‘Your father has flown free.’ The callous words from my uncle’s lips are supposed to fill me with abject terror. Numbness fills my body automatically deadening the pain such news should evoke. Checking his watch, he dismisses me easily with a wave of his hand. I watch him roll out of the room in his custom-made wheelchair.
Two guards take up posts inside the door of my apartment. Bowing my head, I pretend to appear torn up. Inside my emotions balance precariously between disbelief and fury. Premature death is an accepted way of life within our family.
Staring down at the brown carpet I know the dynamics of the hierarchy has shifted yet again. My father, Joseph, was the heir to Smythe house. He was not easily manipulated or controlled. His death makes me the new heir. It is a job I don’t want and yet this is the family I was born to someday lead.
Our family mantra has always been ‘Protect Charlotte Grace’. I was so young when we started planning for this day. Charli is our weak point. She is an invisible. We protect her from the cruelty outside the four walls of the family apartment. We protect her from herself when necessary.
The personal detail who surrounded my father like mosquitoes enter the room. Rubbing a hand down my face I stand. Mamma is standing out in the hall. Her face is streaked with tear tracks. Reading her message in her eyes I continue past her. She has hidden her pain deep inside.
She is flawless in her performance. The grieving mate of the late heir. Mother of the current heir. Not one misstep. Not now. Not ever. Deep inside I know what it has cost her to leave Dad’s body to the other Smythe females. She holds her head high. Dipping it slightly. She knows I want to stop and comfort her in a hug.
The new team of bodyguards keeps me moving forward. Children yell the news from street corners. Holding up people desperate for the sales. Desperate to help their parents keep their families together. The solid wall around me keeps me moving. Through the back entrance into Smythe Towers and into the private elevators.
Someone pushes up. When we exit they walk me past our family apartment where Charli is waiting. They crack jokes about being too old to live with females. We turn many corners before they let me into a new apartment. Fear slides down my back and dissipates almost instantly. I too must be flawless in my performance.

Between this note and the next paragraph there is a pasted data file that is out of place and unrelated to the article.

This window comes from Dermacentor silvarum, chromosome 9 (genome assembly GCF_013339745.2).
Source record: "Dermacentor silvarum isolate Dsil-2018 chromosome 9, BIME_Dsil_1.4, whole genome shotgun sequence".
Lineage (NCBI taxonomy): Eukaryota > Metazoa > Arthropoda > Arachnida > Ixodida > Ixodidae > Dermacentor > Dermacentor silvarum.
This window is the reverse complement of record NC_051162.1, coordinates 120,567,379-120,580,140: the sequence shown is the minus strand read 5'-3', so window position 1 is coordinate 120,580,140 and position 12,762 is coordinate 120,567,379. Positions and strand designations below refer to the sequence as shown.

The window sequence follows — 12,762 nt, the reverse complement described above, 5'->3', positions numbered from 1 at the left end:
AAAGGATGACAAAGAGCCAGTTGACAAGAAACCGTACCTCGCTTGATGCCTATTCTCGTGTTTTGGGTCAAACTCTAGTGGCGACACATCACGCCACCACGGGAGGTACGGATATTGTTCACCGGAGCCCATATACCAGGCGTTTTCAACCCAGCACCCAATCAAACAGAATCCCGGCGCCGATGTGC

They have put me in a place where they can watch my most minuscule of gestures. Uncle John has put me in a place where no one can hear me scream if death comes swiftly. The first step in his rule of absolute control is always isolation.He has no idea that I find him predictable. I am Ethan Joseph Smythe. The board has been set. The game is just beginning. I will take this house apart piece by stinking piece before I die.
Tears slip down my face unchecked. No one can see them in the dark of my room. Pain surrounds me like a fog. The females who came to tell me fed me the platitudes to make me feel better.
My companion didn’t correct them. She is gone for the night. Mamma will come in soon. Ethan. I already know without being told that they have taken Ethan to new quarters. They think because I don’t speak I’m too stupid to understand the world around me. My family knows differently. I speak to them when I need to. I speak to them directly inside their minds.
My reflection stares back at me from the mirror on the table opposite me. I was supposed to be practicing my speech exercises again. I don’t see the point anymore. Daddy was the only one who insisted on it. Mamma wants me to be so invisible that I blend in with my surroundings.
If I could control my body’s movements, I would. Uncle John was here again today. His excuse was that our therapy room is the best in the entire tower. Ever since he had that fall at the high council last year he’s been watching me more. It’s getting creepy. He asks me random questions never expecting answers. At first, I thought he just liked to hear his own voice. A pattern is establishing. Daddy would have listened to me. Tears flow faster dripping off my chin.
Closing my eyes, I try to reach Ethan. I can’t reach him. His mind is preoccupied. I can’t break through the wall he’s raised. Not without causing him excruciating pain. Last time I did it by accident. Now I know better. The door opens, and the room is flooded with bright light. Mamma is wearing all white. The Smythe colour for mourning.
She crosses the room and takes a tissue from the box my companion left beside me. I can feel her arms slip around my body as she shudders. Her quiet sobs fill the air. Tears fall unheeded mingling with my own. Eventually, she straightens up. ‘No more tears.’ She decrees softly and says, ‘Ethan is counting on us.’
Wiping her eyes, she then turns to me and deals with mine gently. Her mind is receptive to my mind voice. ‘When will we see him again?’ I ask holding her eyes with my own hoping that the desperation I feel hasn’t bled through to her.
Mamma doesn’t answer.
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